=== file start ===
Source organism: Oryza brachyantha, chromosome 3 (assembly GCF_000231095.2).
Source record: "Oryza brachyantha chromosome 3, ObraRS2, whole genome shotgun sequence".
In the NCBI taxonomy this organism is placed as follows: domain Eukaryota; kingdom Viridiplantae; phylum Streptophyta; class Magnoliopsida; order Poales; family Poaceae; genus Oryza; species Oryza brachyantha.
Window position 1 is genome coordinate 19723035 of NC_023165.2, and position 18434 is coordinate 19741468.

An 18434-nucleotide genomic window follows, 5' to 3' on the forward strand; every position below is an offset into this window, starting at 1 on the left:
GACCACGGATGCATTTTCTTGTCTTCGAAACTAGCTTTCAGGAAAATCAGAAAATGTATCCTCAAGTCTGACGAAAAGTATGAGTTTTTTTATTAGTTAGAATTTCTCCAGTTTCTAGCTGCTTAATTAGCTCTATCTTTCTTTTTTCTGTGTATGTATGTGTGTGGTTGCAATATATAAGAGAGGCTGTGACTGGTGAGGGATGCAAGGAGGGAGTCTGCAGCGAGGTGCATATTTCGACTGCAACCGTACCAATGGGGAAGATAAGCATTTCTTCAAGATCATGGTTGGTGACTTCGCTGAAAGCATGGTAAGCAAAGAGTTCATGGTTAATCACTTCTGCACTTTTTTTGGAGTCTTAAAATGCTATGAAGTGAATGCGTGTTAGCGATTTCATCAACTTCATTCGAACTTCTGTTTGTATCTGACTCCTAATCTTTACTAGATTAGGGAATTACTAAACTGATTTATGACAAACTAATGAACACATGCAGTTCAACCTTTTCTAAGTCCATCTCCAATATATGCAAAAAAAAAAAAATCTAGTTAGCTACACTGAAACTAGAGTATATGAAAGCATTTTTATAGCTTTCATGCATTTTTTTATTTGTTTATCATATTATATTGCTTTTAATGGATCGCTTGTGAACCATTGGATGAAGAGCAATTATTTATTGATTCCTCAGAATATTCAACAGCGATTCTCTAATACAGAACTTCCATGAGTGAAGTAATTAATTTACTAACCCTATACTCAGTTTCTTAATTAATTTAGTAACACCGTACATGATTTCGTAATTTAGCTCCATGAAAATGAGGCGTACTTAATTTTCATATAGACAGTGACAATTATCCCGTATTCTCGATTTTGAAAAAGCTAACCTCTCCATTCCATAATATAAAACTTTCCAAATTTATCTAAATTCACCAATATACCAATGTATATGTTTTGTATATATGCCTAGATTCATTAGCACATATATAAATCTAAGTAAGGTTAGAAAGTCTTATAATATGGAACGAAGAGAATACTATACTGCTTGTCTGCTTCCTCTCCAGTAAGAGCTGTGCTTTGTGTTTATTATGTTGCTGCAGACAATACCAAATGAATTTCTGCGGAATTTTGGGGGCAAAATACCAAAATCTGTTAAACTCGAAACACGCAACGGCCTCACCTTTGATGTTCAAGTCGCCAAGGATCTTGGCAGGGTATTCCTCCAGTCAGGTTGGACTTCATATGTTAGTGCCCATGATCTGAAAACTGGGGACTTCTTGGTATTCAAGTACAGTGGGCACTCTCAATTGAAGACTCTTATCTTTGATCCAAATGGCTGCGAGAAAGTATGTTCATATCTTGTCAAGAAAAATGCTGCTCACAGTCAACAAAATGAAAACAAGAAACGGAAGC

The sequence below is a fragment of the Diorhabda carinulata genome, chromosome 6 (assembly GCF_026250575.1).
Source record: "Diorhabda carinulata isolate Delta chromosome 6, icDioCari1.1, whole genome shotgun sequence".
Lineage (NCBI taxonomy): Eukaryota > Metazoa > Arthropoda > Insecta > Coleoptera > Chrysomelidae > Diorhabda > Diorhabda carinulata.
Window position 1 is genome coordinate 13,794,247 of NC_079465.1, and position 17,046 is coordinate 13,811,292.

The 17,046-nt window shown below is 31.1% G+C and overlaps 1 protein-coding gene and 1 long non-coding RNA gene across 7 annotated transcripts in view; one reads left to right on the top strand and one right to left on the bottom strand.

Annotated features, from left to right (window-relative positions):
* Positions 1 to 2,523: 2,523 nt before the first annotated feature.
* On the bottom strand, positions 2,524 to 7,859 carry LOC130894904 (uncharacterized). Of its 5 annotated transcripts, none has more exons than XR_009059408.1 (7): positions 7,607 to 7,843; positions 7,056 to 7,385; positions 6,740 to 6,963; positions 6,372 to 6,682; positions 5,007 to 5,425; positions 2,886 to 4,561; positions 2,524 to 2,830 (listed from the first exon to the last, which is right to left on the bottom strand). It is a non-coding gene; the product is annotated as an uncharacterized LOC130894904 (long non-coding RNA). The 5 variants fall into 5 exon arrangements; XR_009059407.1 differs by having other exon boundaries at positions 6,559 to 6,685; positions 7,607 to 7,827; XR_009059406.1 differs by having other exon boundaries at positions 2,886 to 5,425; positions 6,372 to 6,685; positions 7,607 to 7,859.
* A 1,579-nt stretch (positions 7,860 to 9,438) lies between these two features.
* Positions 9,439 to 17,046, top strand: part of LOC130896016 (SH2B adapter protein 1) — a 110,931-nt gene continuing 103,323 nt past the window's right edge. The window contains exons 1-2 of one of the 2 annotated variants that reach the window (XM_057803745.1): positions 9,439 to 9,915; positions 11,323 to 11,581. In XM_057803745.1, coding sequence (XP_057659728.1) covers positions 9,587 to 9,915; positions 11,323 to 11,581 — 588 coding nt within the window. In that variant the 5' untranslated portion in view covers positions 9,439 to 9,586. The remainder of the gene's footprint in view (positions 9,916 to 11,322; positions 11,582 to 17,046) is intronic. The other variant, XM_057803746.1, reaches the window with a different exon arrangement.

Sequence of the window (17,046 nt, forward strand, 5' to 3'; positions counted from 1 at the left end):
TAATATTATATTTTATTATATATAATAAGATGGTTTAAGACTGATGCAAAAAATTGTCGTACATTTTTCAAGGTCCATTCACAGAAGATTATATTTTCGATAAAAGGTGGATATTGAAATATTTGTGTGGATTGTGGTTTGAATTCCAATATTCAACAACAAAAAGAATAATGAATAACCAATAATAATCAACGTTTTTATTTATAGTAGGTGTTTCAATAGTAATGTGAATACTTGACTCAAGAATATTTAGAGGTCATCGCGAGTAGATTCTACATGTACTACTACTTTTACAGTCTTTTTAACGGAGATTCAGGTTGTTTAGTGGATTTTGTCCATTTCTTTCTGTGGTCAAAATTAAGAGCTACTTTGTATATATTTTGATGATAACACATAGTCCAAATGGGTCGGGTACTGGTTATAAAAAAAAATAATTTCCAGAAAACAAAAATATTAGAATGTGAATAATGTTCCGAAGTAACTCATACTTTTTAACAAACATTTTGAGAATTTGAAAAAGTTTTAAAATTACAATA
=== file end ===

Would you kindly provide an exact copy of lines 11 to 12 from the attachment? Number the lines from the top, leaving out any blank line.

The 17,046-nt window shown below is 31.1% G+C and overlaps 1 protein-coding gene and 1 long non-coding RNA gene across 7 annotated transcripts in view; one reads left to right on the top strand and one right to left on the bottom strand.

Annotated features, from left to right (window-relative positions):